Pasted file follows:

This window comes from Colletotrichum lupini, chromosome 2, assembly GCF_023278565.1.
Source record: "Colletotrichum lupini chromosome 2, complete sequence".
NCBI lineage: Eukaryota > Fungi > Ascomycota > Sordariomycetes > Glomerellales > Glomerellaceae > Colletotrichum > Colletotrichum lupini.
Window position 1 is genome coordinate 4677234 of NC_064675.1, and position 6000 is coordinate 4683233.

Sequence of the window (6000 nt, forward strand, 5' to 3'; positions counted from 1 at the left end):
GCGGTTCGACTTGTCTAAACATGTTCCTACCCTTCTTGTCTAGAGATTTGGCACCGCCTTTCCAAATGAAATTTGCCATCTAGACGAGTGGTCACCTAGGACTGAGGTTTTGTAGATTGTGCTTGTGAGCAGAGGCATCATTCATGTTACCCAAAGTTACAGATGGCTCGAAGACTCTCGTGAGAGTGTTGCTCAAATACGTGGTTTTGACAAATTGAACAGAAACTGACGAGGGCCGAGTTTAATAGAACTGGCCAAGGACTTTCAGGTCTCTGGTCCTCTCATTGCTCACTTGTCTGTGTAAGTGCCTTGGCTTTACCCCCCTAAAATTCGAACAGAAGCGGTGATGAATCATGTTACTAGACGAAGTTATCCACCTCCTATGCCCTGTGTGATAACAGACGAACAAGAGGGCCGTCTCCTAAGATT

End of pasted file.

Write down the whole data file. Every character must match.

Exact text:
This window comes from Colletotrichum lupini, chromosome 2, assembly GCF_023278565.1.
Source record: "Colletotrichum lupini chromosome 2, complete sequence".
NCBI lineage: Eukaryota > Fungi > Ascomycota > Sordariomycetes > Glomerellales > Glomerellaceae > Colletotrichum > Colletotrichum lupini.
Window position 1 is genome coordinate 4677234 of NC_064675.1, and position 6000 is coordinate 4683233.

Sequence of the window (6000 nt, forward strand, 5' to 3'; positions counted from 1 at the left end):
GCGGTTCGACTTGTCTAAACATGTTCCTACCCTTCTTGTCTAGAGATTTGGCACCGCCTTTCCAAATGAAATTTGCCATCTAGACGAGTGGTCACCTAGGACTGAGGTTTTGTAGATTGTGCTTGTGAGCAGAGGCATCATTCATGTTACCCAAAGTTACAGATGGCTCGAAGACTCTCGTGAGAGTGTTGCTCAAATACGTGGTTTTGACAAATTGAACAGAAACTGACGAGGGCCGAGTTTAATAGAACTGGCCAAGGACTTTCAGGTCTCTGGTCCTCTCATTGCTCACTTGTCTGTGTAAGTGCCTTGGCTTTACCCCCCTAAAATTCGAACAGAAGCGGTGATGAATCATGTTACTAGACGAAGTTATCCACCTCCTATGCCCTGTGTGATAACAGACGAACAAGAGGGCCGTCTCCTAAGATT